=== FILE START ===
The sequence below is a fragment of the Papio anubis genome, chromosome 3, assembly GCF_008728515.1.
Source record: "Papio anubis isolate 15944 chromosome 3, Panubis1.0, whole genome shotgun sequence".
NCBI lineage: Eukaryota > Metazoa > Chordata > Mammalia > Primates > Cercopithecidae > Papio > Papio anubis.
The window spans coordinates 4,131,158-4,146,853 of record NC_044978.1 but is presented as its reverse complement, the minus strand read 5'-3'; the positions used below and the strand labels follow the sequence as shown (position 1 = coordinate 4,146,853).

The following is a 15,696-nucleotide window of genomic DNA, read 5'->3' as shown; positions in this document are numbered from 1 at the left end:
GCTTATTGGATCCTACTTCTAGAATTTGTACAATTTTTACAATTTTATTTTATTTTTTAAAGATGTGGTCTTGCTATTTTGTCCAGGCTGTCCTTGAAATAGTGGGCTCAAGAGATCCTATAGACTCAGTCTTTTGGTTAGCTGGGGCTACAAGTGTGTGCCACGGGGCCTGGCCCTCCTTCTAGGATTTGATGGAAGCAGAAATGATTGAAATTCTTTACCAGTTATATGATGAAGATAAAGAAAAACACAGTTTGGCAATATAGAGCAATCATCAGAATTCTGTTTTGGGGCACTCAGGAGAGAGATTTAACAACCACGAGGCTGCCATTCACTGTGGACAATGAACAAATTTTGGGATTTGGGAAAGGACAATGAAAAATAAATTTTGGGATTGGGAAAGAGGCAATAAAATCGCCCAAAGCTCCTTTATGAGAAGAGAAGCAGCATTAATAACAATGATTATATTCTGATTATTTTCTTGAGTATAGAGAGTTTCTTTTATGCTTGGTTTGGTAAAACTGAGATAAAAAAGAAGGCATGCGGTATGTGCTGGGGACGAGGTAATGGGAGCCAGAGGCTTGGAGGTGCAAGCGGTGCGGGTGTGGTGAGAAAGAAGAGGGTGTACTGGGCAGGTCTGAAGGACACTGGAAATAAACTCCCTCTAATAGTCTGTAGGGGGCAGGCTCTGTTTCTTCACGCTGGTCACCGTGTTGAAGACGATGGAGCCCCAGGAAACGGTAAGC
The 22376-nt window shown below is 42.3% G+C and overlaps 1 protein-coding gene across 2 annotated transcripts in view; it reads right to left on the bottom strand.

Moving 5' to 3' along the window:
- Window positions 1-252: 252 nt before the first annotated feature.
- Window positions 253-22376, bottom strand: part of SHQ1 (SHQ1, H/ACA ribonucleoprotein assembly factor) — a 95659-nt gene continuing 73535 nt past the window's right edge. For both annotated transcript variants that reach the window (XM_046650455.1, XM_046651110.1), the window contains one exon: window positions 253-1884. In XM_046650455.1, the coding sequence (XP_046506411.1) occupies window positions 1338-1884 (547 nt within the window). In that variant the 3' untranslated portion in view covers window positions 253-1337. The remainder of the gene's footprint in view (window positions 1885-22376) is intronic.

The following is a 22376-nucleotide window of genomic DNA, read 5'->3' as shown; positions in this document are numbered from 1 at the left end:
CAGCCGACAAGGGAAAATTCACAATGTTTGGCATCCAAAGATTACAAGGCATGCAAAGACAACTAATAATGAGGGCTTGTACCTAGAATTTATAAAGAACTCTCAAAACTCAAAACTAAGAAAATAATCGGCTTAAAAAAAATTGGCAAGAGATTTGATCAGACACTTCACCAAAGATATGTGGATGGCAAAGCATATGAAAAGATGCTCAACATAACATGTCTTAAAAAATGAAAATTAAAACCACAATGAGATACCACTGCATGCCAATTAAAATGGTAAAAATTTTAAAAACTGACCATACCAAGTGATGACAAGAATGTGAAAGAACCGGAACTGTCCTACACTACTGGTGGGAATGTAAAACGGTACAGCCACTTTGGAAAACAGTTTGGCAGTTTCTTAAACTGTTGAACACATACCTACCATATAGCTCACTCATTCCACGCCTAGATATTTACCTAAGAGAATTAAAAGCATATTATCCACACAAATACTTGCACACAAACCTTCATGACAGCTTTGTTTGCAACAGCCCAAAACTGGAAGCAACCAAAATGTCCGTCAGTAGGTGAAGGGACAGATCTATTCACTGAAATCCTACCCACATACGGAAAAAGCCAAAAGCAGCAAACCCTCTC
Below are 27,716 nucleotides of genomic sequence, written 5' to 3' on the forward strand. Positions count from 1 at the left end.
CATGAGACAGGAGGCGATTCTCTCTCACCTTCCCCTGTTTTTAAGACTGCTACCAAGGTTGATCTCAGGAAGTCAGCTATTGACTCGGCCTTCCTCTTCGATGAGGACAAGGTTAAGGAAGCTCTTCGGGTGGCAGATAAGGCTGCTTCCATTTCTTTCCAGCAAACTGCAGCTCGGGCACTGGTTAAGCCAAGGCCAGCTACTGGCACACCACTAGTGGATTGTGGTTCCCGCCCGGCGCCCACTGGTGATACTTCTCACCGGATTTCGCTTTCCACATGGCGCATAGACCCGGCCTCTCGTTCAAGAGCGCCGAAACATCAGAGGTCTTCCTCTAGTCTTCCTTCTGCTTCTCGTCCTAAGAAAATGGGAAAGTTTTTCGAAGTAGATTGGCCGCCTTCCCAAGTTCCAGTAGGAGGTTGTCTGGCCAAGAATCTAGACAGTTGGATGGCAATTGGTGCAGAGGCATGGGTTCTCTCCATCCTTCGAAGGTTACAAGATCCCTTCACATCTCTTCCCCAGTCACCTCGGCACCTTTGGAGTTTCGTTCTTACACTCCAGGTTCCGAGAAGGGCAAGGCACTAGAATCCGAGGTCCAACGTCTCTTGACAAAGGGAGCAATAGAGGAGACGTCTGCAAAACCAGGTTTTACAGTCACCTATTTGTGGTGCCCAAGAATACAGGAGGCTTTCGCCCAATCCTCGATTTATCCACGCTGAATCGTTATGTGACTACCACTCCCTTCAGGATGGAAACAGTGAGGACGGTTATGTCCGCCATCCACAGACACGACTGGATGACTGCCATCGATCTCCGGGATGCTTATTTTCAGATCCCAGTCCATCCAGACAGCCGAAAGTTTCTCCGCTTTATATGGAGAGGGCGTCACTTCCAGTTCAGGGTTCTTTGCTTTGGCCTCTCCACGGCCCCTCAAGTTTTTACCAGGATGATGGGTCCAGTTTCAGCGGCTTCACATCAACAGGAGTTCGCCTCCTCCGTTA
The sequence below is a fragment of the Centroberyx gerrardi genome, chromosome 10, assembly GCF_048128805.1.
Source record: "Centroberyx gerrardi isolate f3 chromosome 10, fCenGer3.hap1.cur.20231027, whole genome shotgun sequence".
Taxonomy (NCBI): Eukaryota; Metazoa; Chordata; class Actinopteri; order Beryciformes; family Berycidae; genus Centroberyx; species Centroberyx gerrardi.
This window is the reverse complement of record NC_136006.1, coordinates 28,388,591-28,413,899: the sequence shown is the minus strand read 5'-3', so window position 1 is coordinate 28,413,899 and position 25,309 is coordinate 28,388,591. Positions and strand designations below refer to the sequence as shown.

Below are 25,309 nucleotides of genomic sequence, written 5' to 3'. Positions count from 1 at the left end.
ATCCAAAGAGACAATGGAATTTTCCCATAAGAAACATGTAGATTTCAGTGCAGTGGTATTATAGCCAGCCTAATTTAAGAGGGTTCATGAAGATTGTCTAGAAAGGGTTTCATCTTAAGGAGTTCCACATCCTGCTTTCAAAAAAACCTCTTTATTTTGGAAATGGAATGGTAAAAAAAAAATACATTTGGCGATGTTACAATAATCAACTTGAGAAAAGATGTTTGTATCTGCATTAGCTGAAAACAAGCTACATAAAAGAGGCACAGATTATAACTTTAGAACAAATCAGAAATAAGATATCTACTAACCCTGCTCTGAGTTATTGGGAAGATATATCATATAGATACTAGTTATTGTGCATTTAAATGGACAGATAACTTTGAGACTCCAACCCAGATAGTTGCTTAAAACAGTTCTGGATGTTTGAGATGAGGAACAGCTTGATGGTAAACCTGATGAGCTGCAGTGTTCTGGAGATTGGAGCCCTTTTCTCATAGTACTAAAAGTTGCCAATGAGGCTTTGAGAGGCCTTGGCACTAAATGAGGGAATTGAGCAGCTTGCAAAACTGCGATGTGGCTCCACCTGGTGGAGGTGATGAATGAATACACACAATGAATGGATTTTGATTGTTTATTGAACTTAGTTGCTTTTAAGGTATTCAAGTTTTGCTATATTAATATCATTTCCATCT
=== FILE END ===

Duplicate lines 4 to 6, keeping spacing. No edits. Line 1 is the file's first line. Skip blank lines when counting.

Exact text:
The window spans coordinates 4,131,158-4,146,853 of record NC_044978.1 but is presented as its reverse complement, the minus strand read 5'-3'; the positions used below and the strand labels follow the sequence as shown (position 1 = coordinate 4,146,853).

The following is a 15,696-nucleotide window of genomic DNA, read 5'->3' as shown; positions in this document are numbered from 1 at the left end:
GCTTATTGGATCCTACTTCTAGAATTTGTACAATTTTTACAATTTTATTTTATTTTTTAAAGATGTGGTCTTGCTATTTTGTCCAGGCTGTCCTTGAAATAGTGGGCTCAAGAGATCCTATAGACTCAGTCTTTTGGTTAGCTGGGGCTACAAGTGTGTGCCACGGGGCCTGGCCCTCCTTCTAGGATTTGATGGAAGCAGAAATGATTGAAATTCTTTACCAGTTATATGATGAAGATAAAGAAAAACACAGTTTGGCAATATAGAGCAATCATCAGAATTCTGTTTTGGGGCACTCAGGAGAGAGATTTAACAACCACGAGGCTGCCATTCACTGTGGACAATGAACAAATTTTGGGATTTGGGAAAGGACAATGAAAAATAAATTTTGGGATTGGGAAAGAGGCAATAAAATCGCCCAAAGCTCCTTTATGAGAAGAGAAGCAGCATTAATAACAATGATTATATTCTGATTATTTTCTTGAGTATAGAGAGTTTCTTTTATGCTTGGTTTGGTAAAACTGAGATAAAAAAGAAGGCATGCGGTATGTGCTGGGGACGAGGTAATGGGAGCCAGAGGCTTGGAGGTGCAAGCGGTGCGGGTGTGGTGAGAAAGAAGAGGGTGTACTGGGCAGGTCTGAAGGACACTGGAAATAAACTCCCTCTAATAGTCTGTAGGGGGCAGGCTCTGTTTCTTCACGCTGGTCACCGTGTTGAAGACGATGGAGCCCCAGGAAACGGTAAGC